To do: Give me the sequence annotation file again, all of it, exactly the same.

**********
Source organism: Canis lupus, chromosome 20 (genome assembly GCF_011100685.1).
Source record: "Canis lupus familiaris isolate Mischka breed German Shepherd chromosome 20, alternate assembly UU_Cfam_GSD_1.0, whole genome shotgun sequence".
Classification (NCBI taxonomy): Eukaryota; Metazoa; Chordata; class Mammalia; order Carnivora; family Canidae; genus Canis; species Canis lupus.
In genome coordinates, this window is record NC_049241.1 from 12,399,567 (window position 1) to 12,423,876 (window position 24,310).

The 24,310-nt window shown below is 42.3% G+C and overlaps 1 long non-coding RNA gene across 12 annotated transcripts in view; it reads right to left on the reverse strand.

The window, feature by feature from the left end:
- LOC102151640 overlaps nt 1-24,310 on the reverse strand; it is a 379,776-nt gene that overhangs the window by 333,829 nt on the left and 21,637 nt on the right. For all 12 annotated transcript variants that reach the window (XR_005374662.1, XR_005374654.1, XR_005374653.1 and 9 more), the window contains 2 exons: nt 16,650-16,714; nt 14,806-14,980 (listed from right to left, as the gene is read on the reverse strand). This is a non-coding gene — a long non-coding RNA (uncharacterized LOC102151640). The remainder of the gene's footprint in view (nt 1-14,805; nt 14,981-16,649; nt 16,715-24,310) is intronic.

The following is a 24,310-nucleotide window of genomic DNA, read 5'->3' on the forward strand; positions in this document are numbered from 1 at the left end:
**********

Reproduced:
Source organism: Canis lupus, chromosome 20 (genome assembly GCF_011100685.1).
Source record: "Canis lupus familiaris isolate Mischka breed German Shepherd chromosome 20, alternate assembly UU_Cfam_GSD_1.0, whole genome shotgun sequence".
Classification (NCBI taxonomy): Eukaryota; Metazoa; Chordata; class Mammalia; order Carnivora; family Canidae; genus Canis; species Canis lupus.
In genome coordinates, this window is record NC_049241.1 from 12,399,567 (window position 1) to 12,423,876 (window position 24,310).

The 24,310-nt window shown below is 42.3% G+C and overlaps 1 long non-coding RNA gene across 12 annotated transcripts in view; it reads right to left on the reverse strand.

The window, feature by feature from the left end:
- LOC102151640 overlaps nt 1-24,310 on the reverse strand; it is a 379,776-nt gene that overhangs the window by 333,829 nt on the left and 21,637 nt on the right. For all 12 annotated transcript variants that reach the window (XR_005374662.1, XR_005374654.1, XR_005374653.1 and 9 more), the window contains 2 exons: nt 16,650-16,714; nt 14,806-14,980 (listed from right to left, as the gene is read on the reverse strand). This is a non-coding gene — a long non-coding RNA (uncharacterized LOC102151640). The remainder of the gene's footprint in view (nt 1-14,805; nt 14,981-16,649; nt 16,715-24,310) is intronic.

The following is a 24,310-nucleotide window of genomic DNA, read 5'->3' on the forward strand; positions in this document are numbered from 1 at the left end: